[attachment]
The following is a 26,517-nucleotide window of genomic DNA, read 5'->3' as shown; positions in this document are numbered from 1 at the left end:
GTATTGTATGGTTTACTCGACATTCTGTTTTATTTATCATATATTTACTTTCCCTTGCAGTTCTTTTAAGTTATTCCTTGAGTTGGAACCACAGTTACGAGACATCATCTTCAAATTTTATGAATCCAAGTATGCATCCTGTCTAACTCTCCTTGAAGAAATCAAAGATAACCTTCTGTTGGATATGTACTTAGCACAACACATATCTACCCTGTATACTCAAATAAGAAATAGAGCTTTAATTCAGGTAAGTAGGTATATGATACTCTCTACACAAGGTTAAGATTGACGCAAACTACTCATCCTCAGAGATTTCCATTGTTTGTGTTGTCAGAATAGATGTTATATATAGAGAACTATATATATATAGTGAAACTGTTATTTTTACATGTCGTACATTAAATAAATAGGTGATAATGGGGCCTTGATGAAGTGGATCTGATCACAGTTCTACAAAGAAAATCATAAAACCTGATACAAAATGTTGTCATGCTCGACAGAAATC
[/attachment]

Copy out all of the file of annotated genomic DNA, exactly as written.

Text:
The following is a 26,517-nucleotide window of genomic DNA, read 5'->3' as shown; positions in this document are numbered from 1 at the left end:
GTATTGTATGGTTTACTCGACATTCTGTTTTATTTATCATATATTTACTTTCCCTTGCAGTTCTTTTAAGTTATTCCTTGAGTTGGAACCACAGTTACGAGACATCATCTTCAAATTTTATGAATCCAAGTATGCATCCTGTCTAACTCTCCTTGAAGAAATCAAAGATAACCTTCTGTTGGATATGTACTTAGCACAACACATATCTACCCTGTATACTCAAATAAGAAATAGAGCTTTAATTCAGGTAAGTAGGTATATGATACTCTCTACACAAGGTTAAGATTGACGCAAACTACTCATCCTCAGAGATTTCCATTGTTTGTGTTGTCAGAATAGATGTTATATATAGAGAACTATATATATATAGTGAAACTGTTATTTTTACATGTCGTACATTAAATAAATAGGTGATAATGGGGCCTTGATGAAGTGGATCTGATCACAGTTCTACAAAGAAAATCATAAAACCTGATACAAAATGTTGTCATGCTCGACAGAAATC